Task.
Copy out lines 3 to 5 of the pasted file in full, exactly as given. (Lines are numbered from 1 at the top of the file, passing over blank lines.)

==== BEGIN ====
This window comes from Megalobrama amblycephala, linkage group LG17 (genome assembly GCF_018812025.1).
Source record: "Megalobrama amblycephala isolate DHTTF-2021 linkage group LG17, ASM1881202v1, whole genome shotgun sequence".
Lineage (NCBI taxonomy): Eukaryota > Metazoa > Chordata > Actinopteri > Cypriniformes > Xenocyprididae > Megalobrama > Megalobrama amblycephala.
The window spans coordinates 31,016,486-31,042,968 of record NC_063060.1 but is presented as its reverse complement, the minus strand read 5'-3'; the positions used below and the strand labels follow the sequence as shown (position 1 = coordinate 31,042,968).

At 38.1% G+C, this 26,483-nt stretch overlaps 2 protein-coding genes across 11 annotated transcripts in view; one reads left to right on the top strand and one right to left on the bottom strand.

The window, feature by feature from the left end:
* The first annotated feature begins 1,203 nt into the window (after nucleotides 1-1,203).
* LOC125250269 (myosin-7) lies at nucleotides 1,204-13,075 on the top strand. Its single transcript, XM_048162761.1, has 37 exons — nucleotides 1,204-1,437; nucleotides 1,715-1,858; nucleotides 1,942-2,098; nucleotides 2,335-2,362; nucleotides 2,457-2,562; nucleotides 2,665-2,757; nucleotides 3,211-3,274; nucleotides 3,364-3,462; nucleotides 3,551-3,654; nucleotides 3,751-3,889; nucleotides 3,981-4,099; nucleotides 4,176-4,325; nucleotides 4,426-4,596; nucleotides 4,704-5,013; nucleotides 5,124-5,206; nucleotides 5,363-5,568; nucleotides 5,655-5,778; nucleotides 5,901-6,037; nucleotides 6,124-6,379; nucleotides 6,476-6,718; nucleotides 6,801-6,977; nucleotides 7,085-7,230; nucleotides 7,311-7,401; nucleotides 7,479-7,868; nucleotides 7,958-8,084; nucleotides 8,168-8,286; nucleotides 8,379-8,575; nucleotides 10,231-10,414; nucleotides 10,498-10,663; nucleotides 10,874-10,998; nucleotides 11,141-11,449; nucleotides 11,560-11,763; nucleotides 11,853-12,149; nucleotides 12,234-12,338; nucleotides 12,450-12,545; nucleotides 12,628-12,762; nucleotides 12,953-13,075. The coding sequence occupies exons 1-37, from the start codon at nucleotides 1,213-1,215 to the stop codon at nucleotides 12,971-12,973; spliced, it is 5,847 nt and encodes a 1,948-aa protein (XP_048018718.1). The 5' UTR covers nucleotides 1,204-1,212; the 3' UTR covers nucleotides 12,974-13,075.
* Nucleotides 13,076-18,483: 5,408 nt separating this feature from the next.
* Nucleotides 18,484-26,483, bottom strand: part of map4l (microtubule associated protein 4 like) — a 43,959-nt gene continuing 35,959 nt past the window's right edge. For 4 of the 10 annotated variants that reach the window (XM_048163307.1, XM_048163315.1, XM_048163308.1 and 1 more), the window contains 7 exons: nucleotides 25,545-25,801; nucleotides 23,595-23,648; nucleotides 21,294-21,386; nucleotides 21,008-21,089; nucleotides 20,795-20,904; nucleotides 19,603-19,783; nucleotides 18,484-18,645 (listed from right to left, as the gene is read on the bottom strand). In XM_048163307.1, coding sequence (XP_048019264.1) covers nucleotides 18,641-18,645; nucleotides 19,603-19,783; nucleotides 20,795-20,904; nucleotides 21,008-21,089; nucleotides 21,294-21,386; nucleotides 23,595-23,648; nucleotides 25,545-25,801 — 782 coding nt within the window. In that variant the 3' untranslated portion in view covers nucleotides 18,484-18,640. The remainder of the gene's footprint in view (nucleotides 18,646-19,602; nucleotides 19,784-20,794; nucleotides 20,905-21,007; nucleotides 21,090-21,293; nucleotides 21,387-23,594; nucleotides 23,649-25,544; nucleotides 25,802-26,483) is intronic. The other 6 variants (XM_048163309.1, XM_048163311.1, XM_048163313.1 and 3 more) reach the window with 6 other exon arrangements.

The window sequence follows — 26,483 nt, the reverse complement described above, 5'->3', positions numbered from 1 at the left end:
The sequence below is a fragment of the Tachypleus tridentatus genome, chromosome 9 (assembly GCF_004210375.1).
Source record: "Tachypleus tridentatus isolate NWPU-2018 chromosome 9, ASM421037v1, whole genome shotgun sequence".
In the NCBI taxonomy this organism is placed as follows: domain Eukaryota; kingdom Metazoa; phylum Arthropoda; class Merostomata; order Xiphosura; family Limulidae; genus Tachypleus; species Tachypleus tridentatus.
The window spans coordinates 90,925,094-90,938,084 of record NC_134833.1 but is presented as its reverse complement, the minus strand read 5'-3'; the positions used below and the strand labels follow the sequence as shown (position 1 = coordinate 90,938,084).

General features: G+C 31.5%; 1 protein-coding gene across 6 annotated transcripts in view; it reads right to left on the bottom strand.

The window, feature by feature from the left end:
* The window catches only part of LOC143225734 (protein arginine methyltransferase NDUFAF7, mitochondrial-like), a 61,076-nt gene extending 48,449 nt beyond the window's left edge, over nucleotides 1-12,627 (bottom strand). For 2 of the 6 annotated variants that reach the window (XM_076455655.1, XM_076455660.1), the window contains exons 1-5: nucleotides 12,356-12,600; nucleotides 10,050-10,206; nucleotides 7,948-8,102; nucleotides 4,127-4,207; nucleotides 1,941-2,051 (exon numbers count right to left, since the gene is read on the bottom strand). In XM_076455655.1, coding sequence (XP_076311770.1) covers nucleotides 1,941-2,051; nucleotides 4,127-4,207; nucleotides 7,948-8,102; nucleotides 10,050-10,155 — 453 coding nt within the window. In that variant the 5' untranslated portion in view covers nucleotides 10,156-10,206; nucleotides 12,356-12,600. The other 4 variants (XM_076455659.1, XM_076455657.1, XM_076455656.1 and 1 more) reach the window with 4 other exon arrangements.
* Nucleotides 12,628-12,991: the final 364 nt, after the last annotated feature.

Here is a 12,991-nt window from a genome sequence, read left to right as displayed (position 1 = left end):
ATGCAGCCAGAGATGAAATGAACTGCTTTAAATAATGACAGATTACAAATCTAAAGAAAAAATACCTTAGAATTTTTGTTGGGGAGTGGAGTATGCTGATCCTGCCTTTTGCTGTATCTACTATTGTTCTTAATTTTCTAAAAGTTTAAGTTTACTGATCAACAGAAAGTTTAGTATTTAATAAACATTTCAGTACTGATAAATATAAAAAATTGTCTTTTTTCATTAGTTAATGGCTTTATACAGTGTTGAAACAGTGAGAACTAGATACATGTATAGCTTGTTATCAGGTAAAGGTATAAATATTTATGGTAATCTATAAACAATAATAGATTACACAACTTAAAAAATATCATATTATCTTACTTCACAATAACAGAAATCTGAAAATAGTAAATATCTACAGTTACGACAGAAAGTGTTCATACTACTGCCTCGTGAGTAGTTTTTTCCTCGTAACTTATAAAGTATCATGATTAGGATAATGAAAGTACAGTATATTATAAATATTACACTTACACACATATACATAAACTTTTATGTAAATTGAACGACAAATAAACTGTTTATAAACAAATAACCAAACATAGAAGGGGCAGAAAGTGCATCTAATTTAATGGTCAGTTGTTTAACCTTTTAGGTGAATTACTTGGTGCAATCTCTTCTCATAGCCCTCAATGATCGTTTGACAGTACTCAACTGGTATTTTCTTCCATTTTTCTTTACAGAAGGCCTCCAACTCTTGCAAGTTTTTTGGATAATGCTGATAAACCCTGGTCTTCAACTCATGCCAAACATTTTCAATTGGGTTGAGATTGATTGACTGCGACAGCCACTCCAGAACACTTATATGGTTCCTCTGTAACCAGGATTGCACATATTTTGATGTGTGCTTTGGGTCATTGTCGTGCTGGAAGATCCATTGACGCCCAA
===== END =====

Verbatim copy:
Lineage (NCBI taxonomy): Eukaryota > Metazoa > Chordata > Actinopteri > Cypriniformes > Xenocyprididae > Megalobrama > Megalobrama amblycephala.
The window spans coordinates 31,016,486-31,042,968 of record NC_063060.1 but is presented as its reverse complement, the minus strand read 5'-3'; the positions used below and the strand labels follow the sequence as shown (position 1 = coordinate 31,042,968).

At 38.1% G+C, this 26,483-nt stretch overlaps 2 protein-coding genes across 11 annotated transcripts in view; one reads left to right on the top strand and one right to left on the bottom strand.